By Blake Gattuso, VI Form
Decades of Deceit: Bernie Madoff’s Effect on SEC Regulation
Editor’s Note: This paper was completed as a part of the History Research Fellowship, a one-semester course available to sixth form students.
Seventeen billion dollars lost. Decades of deceit. Bernie Madoff’s fraud forever changed the lives of thousands and impacted the lives of millions.
“It’s a proprietary strategy, I can’t go into great detail,” said Bernie Madoff when he was asked to explain how he made such strong and consistent returns for his investors. This quote from his 2001 interview with Barron’s Magazine held true. Madoff would never go into “great detail” on this topic with anyone. Madoff did not tell investors about the strategy. Not even the Securities and Exchange Commission (SEC) examiners would get “great detail” about Madoff’s multibillion-dollar hedge fund. For more than thirty years, Madoff ran this scheme. And for more than thirty years, Madoff never went into “great detail” with anyone because his hedge fund was a sixty-five billion-dollar Ponzi scheme, not the top-performing hedge fund which it claimed to be.
Trusted capital markets are fundamental to the functioning of the American economy. Stock markets are places where companies raise capital from investors who buy corporate shares. Without these markets, it would be difficult, if not impossible, for the American economy to efficiently allocate capital to productive uses represented in many American, world-leading companies, such as Apple, Google, General Motors, and Boeing. If investors lose faith in these markets and see them as fraudulent, the American economy will suffer.
The complexity of the market makes it vulnerable to manipulation. Financial crime has existed since the origins of markets. Charles Ponzi’s 1920 swindle, dubbed the “Ponzi Scheme,” is well-known amongst investors and non-investors alike. Many people think of it as the first example of financial crime when, in reality, it was just the largest manipulation of the market at the time. Regardless, it was and is well-known. So, when the news broke in 2008 that Bernie Madoff – a leading figure on Wall Street – was running a Ponzi Scheme, the significance of the crime swept across the country, headlining every major newspaper and torching American trust in the markets.
The Securities and Exchange Commission is the regulating body for American capital markets. Its main goal is to provide a blanket of faith in the market so that investors feel safe knowing that they are investing in a trustworthy system. In the case of Bernie Madoff, mishaps, poor practices, and Madoff’s influence prevented the SEC from fulfilling this mission. That being said, the SEC has made sufficient reforms to uncover more financial crimes post-Madoff and prevent the next Madoff-like scheme. It has revamped its Enforcement Division to create a more centralized, communicative organization. It hired specialists to run the examination teams, employees with experience in and understanding of finance, not just law. The first section of this paper addresses the history of financial crime in the United States and the creation of the SEC to combat these crimes. The balance between Laissez-faire policy and the need for change as a result of the Great Depression in 1929 slowed the creation process. The second section discusses Bernie Madoff’s upbringing, company, and his rise to influence on Wall Street. These aspects of his life, in particular, enabled him to have the amount of “success” he had in his Ponzi scheme. The third section discusses the relationship between the SEC and Madoff. In addition, it addresses the SEC’s mistakes throughout the Madoff scheme. Finally, the conclusion provides evidence to support that the SEC has made the necessary changes to catch future Ponzi Schemers and prevent future Madoffs, but questions the SEC’s ability to tackle next-generation fraudsters.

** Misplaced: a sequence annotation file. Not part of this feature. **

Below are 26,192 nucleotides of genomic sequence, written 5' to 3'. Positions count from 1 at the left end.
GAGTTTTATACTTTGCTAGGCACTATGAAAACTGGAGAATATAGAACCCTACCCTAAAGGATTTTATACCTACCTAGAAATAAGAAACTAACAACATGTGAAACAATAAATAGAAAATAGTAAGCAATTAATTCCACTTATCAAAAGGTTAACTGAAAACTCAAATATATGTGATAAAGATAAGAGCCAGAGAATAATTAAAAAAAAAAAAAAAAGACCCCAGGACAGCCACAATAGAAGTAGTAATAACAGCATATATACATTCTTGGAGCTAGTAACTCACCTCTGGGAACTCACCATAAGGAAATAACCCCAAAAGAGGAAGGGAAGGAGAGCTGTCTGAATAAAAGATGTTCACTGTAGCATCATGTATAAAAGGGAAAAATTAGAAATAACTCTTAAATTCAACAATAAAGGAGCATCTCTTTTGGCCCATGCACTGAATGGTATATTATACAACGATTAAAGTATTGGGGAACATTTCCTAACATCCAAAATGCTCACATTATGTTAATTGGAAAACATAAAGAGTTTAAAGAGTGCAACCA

To continue reading, click here for a full PDF version.
Blake Gattuso is a VI form day student from Southborough, Massachusetts. He enjoys Government and Economics classes. His favorite memories from St. Mark’s are with the cross-country team and his friends.